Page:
Why do historically black colleges and universities pay more to raise capital? New research argues that investors’ racial preferences appear to influence their willingness to purchase HBCUs’ bonds, with this trend particularly pronounced in states with the historically highest levels of racism.
In large capital markets, such as the $3.9 trillion dollar municipal bond market, the last thing you’d expect to see is evidence of racial discrimination. After all, unlike labor markets that involve personal interactions, financial markets are remarkably impersonal. Investors lend money to people they do not (and likely will never) know, which is used for purposes typically far removed from their day-to-day experiences. As long as a fair rate of return is obtained, a reasonable benchmark would involve investors not “seeing color,” other than perhaps green.
And yet, in our forthcoming paper in the Journal of Financial Economics “What’s in a (school) name? Racial discrimination in higher education bond markets?” we find evidence that at least in some cases, they do. The headline result is that investors’ racial preferences appear to influence their willingness to purchase bonds issued by historically black colleges and universities (HBCUs), and that this reluctance increases the cost these schools pay when raising capital.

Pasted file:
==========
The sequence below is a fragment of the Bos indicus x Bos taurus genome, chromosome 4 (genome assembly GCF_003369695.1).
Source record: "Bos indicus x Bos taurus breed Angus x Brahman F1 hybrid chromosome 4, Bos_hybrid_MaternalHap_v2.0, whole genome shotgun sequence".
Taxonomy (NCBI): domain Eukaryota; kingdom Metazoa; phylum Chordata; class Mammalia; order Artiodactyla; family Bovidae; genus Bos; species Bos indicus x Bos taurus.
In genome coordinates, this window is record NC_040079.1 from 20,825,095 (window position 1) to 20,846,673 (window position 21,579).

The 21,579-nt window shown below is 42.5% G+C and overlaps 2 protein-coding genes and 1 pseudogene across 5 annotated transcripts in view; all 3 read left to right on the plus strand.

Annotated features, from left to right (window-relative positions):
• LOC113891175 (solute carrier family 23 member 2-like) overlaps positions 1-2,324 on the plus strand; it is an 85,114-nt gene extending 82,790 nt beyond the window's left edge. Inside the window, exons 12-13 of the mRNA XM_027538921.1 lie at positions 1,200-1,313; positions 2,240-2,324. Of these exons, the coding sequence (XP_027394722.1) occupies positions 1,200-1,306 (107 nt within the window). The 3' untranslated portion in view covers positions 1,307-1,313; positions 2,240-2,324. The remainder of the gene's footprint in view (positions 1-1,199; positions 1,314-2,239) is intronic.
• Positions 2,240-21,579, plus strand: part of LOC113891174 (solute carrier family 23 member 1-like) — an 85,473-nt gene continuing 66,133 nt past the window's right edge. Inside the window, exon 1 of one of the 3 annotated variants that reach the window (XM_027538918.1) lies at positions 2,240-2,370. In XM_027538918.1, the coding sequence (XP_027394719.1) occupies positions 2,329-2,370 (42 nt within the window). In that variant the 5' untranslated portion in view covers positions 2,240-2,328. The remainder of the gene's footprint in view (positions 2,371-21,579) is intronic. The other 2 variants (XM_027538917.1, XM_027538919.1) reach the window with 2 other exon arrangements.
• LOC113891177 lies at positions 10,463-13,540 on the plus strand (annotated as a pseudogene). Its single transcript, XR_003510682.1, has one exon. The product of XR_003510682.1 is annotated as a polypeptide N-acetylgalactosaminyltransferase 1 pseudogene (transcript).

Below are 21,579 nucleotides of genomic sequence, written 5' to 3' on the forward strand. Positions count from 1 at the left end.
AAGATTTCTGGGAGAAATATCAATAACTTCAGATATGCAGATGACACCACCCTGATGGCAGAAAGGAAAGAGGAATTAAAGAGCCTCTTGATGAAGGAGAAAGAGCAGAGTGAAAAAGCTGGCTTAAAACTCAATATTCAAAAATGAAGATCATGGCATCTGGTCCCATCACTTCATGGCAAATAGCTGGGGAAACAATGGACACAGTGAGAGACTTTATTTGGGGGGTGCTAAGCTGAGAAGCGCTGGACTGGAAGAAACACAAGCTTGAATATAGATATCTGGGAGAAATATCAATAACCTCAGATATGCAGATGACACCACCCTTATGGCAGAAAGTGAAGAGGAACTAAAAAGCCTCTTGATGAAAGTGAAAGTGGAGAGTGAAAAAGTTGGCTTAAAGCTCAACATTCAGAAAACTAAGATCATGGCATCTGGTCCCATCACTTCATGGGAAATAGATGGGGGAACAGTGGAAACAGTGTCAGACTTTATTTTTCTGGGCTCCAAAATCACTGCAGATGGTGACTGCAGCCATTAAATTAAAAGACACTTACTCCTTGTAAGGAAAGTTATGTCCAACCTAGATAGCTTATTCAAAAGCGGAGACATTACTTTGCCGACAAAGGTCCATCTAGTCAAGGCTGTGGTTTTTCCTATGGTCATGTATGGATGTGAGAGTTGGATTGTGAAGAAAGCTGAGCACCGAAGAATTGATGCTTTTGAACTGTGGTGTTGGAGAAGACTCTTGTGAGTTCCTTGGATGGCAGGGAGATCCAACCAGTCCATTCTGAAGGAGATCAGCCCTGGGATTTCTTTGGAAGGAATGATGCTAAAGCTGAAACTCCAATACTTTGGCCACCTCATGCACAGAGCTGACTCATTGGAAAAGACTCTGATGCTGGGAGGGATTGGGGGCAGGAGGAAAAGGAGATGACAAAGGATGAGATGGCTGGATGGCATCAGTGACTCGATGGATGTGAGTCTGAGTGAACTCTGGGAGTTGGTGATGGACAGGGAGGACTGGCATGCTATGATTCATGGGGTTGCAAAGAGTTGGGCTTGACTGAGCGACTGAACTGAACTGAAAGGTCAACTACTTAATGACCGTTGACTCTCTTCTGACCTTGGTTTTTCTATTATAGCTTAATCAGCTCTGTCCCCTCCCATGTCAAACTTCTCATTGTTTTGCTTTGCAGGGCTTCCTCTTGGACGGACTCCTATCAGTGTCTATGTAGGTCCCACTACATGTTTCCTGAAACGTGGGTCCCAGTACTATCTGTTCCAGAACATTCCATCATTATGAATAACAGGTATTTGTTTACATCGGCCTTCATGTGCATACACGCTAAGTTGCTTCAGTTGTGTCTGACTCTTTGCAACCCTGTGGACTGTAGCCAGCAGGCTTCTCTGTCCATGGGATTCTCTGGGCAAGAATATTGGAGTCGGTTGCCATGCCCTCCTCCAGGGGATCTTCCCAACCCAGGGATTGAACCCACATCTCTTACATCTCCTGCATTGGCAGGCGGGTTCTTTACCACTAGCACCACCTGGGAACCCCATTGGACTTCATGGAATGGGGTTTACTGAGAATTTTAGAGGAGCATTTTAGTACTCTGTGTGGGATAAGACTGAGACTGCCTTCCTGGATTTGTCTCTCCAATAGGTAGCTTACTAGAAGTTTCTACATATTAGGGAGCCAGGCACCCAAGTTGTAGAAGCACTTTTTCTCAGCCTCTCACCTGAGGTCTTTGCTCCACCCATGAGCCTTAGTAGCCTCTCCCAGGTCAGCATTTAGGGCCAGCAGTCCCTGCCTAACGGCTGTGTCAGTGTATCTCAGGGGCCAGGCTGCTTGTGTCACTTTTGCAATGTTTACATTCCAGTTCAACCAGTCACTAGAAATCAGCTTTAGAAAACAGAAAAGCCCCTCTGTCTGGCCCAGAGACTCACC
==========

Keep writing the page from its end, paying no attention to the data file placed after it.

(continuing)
Two features of the municipal bond market work in tandem to create the necessary conditions for this result to obtain. First, the municipal market tends to be highly localized, with most investors facing a tax advantage for buying bonds from issuers in their home states. Whereas interest from all qualifying municipal bonds are exempt from federal income tax, most states treat in-state and out-of-state issuers differently, with interest from only the former being exempt from state taxes.1 For HBCUs, this is particularly problematic because investors that would derive the largest tax benefits are located in many of the same states where racial animus tends to be highest, in particular the South and Southeast.
The second relevant feature is that the tax benefits of municipal bonds typically increase with income, due to the convexity of the tax schedule. Because Whites are heavily overrepresented in the right tail of the income and wealth distribution,2 the potential tax benefits of HBCU-issued bonds are most advantageous to the demographic group—White Southerners—where race relations with Black Americans has historically been the poorest.